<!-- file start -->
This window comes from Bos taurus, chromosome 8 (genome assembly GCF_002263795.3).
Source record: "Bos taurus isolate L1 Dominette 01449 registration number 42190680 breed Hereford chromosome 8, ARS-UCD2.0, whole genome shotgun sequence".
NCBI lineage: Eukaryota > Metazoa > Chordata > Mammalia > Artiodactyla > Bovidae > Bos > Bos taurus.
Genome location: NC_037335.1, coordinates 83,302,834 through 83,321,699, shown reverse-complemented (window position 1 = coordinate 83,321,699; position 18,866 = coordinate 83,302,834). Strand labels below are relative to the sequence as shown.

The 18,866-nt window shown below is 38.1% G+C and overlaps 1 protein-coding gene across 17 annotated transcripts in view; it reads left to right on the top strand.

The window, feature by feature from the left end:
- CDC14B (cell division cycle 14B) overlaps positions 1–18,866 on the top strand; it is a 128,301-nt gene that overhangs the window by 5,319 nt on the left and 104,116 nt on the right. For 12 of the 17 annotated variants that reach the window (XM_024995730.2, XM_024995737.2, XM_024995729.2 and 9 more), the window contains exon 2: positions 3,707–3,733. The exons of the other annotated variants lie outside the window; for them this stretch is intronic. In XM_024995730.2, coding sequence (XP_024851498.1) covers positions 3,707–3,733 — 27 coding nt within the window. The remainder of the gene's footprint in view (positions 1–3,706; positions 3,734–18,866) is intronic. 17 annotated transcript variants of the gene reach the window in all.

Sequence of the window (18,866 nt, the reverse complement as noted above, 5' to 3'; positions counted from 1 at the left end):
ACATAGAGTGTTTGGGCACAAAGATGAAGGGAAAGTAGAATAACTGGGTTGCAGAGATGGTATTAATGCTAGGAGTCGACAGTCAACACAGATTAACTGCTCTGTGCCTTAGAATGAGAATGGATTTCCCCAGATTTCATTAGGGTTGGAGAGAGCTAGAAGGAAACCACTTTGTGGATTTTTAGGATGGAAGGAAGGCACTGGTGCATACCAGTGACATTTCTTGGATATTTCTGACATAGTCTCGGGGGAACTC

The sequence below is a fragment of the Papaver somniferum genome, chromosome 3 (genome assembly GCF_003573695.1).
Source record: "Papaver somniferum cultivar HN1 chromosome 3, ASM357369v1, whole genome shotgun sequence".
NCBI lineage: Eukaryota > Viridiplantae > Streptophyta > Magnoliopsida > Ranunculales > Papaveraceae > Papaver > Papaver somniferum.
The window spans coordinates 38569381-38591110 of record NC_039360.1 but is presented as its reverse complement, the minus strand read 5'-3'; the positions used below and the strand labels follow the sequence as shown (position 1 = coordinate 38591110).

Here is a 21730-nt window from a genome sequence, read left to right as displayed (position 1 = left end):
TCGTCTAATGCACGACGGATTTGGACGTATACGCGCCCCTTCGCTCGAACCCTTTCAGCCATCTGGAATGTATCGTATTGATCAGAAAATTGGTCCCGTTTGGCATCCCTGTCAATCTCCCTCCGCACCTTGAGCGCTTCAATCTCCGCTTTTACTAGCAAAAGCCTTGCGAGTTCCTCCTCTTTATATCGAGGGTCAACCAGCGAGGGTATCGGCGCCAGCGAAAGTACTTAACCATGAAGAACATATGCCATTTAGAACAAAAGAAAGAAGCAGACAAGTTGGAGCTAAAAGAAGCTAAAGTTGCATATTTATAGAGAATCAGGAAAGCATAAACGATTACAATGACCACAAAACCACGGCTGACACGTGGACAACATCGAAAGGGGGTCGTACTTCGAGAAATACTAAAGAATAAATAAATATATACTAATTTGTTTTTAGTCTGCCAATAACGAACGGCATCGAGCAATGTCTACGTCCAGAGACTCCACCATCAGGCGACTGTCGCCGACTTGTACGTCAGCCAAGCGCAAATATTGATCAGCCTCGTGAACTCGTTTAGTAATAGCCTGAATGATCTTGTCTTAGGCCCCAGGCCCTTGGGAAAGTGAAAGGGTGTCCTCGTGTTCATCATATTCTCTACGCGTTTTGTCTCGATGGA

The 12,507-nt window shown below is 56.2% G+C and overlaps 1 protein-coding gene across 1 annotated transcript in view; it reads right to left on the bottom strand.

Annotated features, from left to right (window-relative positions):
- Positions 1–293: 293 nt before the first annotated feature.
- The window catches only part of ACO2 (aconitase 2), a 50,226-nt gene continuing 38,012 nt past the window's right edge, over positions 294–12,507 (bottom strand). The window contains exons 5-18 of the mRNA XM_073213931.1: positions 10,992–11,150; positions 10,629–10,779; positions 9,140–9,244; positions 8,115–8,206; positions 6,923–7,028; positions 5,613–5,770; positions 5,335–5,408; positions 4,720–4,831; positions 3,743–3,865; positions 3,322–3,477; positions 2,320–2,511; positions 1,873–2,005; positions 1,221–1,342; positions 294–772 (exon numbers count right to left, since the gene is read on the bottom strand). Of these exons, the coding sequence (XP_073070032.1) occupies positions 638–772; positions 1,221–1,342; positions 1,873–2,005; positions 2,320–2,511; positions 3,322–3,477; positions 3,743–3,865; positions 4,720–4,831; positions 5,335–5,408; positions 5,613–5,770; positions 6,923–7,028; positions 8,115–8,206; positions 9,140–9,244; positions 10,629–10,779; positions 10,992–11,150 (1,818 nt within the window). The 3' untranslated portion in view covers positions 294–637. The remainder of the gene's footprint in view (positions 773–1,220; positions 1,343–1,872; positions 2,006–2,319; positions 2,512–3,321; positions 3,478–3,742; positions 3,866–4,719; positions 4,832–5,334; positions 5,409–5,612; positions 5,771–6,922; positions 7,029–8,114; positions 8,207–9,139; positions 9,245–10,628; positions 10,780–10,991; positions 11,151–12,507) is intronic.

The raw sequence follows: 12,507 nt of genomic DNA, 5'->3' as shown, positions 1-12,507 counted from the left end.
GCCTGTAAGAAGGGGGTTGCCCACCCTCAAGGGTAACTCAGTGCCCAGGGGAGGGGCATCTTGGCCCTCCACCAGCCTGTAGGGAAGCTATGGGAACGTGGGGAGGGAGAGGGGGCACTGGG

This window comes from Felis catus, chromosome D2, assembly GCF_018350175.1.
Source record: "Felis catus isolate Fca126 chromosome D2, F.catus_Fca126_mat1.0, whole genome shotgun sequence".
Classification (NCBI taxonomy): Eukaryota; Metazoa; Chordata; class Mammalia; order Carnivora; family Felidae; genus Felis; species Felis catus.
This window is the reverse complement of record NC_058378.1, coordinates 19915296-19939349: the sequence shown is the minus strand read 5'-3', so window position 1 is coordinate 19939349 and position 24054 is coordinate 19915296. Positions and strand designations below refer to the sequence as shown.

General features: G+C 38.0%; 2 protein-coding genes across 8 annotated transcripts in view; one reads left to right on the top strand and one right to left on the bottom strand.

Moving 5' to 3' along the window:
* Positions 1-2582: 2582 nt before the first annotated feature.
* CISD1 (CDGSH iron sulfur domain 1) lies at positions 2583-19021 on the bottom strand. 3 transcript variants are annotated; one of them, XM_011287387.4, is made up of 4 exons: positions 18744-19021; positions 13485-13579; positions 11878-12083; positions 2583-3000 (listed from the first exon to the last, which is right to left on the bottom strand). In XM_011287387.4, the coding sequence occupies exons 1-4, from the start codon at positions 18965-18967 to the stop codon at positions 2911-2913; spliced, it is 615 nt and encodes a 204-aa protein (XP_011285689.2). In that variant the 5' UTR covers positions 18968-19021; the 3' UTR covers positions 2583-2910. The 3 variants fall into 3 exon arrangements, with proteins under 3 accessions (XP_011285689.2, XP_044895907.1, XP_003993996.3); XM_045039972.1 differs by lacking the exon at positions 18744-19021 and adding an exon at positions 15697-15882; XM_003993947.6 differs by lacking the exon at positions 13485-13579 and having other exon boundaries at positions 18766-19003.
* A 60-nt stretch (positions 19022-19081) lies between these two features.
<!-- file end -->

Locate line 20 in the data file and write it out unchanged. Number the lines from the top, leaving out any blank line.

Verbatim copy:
The raw sequence follows: 12,507 nt of genomic DNA, 5'->3' as shown, positions 1-12,507 counted from the left end.